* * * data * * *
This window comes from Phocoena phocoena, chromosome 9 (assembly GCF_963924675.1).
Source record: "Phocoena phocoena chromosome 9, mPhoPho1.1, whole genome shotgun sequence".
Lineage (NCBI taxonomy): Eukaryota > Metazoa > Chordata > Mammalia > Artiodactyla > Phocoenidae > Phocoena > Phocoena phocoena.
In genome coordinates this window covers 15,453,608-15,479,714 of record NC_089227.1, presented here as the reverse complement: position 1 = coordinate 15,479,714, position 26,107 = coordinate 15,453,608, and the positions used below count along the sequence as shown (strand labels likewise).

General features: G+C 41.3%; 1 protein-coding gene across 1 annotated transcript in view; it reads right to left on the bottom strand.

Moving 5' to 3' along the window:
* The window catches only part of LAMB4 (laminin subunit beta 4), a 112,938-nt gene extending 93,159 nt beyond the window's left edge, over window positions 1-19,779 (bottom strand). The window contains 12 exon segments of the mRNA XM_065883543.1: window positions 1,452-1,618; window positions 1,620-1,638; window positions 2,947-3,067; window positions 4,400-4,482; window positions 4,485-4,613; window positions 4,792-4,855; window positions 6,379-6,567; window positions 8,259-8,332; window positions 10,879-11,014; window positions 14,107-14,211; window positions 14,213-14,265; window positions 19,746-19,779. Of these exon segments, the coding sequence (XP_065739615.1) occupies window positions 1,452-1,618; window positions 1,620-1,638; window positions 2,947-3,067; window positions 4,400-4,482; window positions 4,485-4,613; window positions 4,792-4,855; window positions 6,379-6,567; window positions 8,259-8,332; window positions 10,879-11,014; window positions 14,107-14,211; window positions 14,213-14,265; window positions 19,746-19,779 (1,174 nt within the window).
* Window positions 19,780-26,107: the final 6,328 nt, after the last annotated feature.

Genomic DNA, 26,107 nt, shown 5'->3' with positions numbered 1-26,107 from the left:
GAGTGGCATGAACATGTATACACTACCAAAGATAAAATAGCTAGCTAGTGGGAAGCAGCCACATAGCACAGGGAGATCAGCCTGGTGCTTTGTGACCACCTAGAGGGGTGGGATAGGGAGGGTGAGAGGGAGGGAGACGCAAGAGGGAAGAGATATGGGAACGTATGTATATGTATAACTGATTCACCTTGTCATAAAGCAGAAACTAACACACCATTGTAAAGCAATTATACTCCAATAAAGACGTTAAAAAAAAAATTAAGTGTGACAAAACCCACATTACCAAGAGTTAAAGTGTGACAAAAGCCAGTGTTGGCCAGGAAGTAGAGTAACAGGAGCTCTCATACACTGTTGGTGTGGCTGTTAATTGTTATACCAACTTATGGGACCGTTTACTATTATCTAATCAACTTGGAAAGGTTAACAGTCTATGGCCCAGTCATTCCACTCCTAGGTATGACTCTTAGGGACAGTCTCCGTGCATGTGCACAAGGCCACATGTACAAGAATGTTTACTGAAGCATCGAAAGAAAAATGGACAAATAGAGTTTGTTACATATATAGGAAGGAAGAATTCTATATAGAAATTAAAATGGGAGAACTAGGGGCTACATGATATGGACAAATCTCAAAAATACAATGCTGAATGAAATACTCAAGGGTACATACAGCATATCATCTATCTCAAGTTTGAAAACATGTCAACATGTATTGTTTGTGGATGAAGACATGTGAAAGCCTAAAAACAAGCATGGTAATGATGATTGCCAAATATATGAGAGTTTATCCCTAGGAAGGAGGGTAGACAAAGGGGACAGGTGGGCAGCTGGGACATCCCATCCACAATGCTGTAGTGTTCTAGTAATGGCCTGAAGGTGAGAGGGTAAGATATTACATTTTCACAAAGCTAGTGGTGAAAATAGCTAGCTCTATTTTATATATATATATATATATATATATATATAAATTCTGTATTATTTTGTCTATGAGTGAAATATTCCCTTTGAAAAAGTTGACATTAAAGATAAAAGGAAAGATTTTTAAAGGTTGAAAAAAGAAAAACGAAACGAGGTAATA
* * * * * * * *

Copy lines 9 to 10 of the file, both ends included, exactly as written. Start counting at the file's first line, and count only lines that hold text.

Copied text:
Genomic DNA, 26,107 nt, shown 5'->3' with positions numbered 1-26,107 from the left:
GAGTGGCATGAACATGTATACACTACCAAAGATAAAATAGCTAGCTAGTGGGAAGCAGCCACATAGCACAGGGAGATCAGCCTGGTGCTTTGTGACCACCTAGAGGGGTGGGATAGGGAGGGTGAGAGGGAGGGAGACGCAAGAGGGAAGAGATATGGGAACGTATGTATATGTATAACTGATTCACCTTGTCATAAAGCAGAAACTAACACACCATTGTAAAGCAATTATACTCCAATAAAGACGTTAAAAAAAAAATTAAGTGTGACAAAACCCACATTACCAAGAGTTAAAGTGTGACAAAAGCCAGTGTTGGCCAGGAAGTAGAGTAACAGGAGCTCTCATACACTGTTGGTGTGGCTGTTAATTGTTATACCAACTTATGGGACCGTTTACTATTATCTAATCAACTTGGAAAGGTTAACAGTCTATGGCCCAGTCATTCCACTCCTAGGTATGACTCTTAGGGACAGTCTCCGTGCATGTGCACAAGGCCACATGTACAAGAATGTTTACTGAAGCATCGAAAGAAAAATGGACAAATAGAGTTTGTTACATATATAGGAAGGAAGAATTCTATATAGAAATTAAAATGGGAGAACTAGGGGCTACATGATATGGACAAATCTCAAAAATACAATGCTGAATGAAATACTCAAGGGTACATACAGCATATCATCTATCTCAAGTTTGAAAACATGTCAACATGTATTGTTTGTGGATGAAGACATGTGAAAGCCTAAAAACAAGCATGGTAATGATGATTGCCAAATATATGAGAGTTTATCCCTAGGAAGGAGGGTAGACAAAGGGGACAGGTGGGCAGCTGGGACATCCCATCCACAATGCTGTAGTGTTCTAGTAATGGCCTGAAGGTGAGAGGGTAAGATATTACATTTTCACAAAGCTAGTGGTGAAAATAGCTAGCTCTATTTTATATATATATATATATATATATATATATAAATTCTGTATTATTTTGTCTATGAGTGAAATATTCCCTTTGAAAAAGTTGACATTAAAGATAAAAGGAAAGATTTTTAAAGGTTGAAAAAAGAAAAACGAAACGAGGTAATA